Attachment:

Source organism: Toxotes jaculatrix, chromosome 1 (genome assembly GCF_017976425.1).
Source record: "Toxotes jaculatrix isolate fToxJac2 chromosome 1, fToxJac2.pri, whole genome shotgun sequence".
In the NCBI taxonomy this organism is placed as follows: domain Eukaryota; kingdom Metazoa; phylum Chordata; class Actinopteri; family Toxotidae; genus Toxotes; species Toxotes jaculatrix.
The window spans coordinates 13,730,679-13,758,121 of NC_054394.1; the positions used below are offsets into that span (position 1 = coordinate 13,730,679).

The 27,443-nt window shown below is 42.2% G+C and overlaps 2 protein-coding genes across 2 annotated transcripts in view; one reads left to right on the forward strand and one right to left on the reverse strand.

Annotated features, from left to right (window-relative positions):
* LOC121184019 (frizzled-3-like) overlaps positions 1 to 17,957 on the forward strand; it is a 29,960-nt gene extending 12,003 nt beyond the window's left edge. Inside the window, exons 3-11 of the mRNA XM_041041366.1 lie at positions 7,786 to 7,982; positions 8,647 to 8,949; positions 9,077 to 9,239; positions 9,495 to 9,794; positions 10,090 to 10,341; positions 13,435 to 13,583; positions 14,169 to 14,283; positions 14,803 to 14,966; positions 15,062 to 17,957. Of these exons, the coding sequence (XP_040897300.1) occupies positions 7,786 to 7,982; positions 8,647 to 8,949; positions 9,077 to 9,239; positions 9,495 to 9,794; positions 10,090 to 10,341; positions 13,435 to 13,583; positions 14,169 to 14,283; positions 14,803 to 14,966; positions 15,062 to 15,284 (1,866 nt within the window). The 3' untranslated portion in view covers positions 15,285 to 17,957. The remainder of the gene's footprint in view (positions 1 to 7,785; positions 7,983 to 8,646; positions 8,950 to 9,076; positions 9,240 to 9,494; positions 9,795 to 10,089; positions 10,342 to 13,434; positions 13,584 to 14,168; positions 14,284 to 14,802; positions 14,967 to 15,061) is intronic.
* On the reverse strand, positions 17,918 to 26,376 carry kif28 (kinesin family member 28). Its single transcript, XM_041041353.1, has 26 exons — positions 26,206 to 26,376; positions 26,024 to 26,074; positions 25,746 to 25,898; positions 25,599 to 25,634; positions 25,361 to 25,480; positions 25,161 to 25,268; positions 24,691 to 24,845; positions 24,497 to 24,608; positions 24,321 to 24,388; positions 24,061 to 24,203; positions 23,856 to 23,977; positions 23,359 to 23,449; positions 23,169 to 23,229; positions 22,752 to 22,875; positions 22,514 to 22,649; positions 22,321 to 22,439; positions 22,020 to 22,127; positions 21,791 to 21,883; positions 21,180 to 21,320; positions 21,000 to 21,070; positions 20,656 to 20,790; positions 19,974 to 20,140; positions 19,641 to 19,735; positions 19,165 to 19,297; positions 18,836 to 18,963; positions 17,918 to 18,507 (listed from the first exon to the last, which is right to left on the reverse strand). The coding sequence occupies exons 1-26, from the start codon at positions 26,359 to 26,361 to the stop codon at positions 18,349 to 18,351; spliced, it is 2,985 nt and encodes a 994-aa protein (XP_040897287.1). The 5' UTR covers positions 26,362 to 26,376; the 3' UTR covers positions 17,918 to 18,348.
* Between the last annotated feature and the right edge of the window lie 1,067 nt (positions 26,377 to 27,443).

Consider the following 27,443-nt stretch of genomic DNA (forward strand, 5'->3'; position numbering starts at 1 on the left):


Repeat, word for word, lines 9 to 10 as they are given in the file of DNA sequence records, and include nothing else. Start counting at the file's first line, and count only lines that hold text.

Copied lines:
* Between the last annotated feature and the right edge of the window lie 1,067 nt (positions 26,377 to 27,443).

Consider the following 27,443-nt stretch of genomic DNA (forward strand, 5'->3'; position numbering starts at 1 on the left):